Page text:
Minister of Finance Tito Mboweni. Photographer:Phando Jikelo/African News Agency(ANA)
Minister of Finance Tito Mboweni. Photographer:Phando Jikelo/African News Agency(ANA)

Highlights from Tito Mboweni's 2020 Medium-Term Budget

By Bloomberg Time of article published Oct 28, 2020

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JOHANNESBURG - South African finance minister, Tito Mboweni delivered his 2020 medium-term budget policy statement earlier today in parliament.

Here are some of the highlights from his address:

  • State debt climbs, stabilizing in five years - achieved mainly through a freeze in state-worker pay
  • Government debt surges, with forecasts exceeding those in the June adjustments budget
  • Gross debt is set to peak at 95.3% of GDP in 2025-26, from 81.8% this year
  • That’s higher than the 87.4% peak that Mboweni predicted in June reached in 2023-24, albeit as the best-case scenario. The projections are well off the “active scenario” that the minister spoke of then
  • “The probability of a debt trap – in which rising debt-service costs are increasingly paid from additional borrowing – has increased,” Treasury says in the budget statement
  • Debt service costs seen at 18.3% of spending in 2023-24 compared with 12.9% now
  • The budget deficit narrows after this year’s jump
  • Treasury sees the consolidated gap at 15.7% of GDP this year (the same as was predicted four months ago)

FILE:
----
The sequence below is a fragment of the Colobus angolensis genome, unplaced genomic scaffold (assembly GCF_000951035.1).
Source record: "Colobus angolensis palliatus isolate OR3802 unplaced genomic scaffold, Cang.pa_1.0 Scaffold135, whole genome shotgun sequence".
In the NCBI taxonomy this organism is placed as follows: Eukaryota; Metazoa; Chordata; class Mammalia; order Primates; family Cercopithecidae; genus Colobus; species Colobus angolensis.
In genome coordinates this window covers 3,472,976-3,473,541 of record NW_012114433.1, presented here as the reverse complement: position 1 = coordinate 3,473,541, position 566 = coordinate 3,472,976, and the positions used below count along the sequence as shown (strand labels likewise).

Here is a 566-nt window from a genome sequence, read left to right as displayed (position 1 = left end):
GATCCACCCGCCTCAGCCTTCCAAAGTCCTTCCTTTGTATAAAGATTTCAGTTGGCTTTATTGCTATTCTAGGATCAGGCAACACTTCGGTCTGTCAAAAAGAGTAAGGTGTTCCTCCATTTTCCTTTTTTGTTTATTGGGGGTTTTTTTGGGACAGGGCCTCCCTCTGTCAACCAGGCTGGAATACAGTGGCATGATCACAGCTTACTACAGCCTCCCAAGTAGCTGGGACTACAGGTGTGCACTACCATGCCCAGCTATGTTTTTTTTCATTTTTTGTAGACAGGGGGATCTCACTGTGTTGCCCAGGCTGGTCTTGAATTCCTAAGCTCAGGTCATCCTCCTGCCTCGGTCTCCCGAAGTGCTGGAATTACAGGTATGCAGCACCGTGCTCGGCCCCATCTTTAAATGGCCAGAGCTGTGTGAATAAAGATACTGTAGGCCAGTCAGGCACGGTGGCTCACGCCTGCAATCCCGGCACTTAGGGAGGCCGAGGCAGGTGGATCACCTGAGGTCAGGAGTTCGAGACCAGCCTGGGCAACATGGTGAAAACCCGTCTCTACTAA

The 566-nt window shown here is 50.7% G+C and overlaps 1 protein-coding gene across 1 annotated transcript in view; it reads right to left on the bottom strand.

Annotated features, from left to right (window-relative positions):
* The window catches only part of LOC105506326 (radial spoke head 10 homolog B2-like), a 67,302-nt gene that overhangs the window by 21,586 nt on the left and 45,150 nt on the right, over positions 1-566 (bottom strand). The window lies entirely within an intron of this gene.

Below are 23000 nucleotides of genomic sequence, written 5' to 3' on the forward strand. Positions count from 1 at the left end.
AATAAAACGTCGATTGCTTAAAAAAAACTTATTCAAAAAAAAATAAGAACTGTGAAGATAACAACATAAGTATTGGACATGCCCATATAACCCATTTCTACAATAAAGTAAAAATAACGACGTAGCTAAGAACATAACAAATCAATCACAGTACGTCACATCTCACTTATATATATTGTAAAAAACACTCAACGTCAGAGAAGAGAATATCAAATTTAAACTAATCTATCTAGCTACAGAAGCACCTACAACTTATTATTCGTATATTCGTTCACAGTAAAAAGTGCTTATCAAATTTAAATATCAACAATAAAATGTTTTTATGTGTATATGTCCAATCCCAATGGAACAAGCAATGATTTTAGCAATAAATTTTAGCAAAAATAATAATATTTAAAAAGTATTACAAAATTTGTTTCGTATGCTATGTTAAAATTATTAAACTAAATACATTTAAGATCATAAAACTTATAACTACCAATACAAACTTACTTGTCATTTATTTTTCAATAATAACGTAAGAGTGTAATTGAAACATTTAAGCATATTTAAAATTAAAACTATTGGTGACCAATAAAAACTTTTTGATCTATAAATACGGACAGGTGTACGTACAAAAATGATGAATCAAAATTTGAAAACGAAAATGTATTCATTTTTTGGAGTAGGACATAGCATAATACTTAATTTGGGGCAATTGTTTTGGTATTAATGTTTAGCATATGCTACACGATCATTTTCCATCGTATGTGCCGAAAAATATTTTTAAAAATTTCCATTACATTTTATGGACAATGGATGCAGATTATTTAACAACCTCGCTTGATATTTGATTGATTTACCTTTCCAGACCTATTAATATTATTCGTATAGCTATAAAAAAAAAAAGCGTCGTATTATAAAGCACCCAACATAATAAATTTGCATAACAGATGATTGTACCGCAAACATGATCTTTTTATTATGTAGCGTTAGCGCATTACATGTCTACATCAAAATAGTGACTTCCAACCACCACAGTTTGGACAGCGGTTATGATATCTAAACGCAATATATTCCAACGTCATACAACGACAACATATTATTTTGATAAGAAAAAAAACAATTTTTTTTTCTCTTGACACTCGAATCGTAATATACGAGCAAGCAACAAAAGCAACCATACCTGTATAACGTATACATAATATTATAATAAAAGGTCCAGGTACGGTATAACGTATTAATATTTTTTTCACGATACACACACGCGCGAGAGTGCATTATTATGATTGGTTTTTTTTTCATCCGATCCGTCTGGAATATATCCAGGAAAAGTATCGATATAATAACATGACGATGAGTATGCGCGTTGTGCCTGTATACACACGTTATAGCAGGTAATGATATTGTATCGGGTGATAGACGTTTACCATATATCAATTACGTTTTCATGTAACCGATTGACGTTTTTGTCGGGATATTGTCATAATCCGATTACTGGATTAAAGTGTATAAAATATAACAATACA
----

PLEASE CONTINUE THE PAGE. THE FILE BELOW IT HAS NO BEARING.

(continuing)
• It then narrows to 10.1% next year and 7.3% by 2023-24
  • Tax collection is seen R8.7 billion less than the June projection
  • Treasury estimates tax increases of R5 billion in 2021-22, while acknowledging that the scope for raising taxes may be exhausted as evidence suggests they have a negative impact on economic growth
  • The focus will be on reducing spending, with expenditure savings of R300 billion over three years compared with previous budget projections
  • The bulk of that is from the state wage bill through a pay freeze for this year and the next three
  • The expected economic contraction for this year is 7.8%. That’s a bigger decline than forecast in June but still less than the central bank’s estimated 8.2% drop
  • Expansion is seen at 3.3% next year and 1.7% in 2022
  • Financing needs ease after this year
  • The national government borrowing requirement declines to 602.9 billion rand in 2021-22 from 774.7 billion rand
  • Government doesn’t anticipate increasing auction levels this year, will continue with bond-switch program
  • South African Airways gets another R10.5 billion to help it restart, with the money being taken from other state departments
  • Support for Eskom is reduced by R4.2 billion over the medium term


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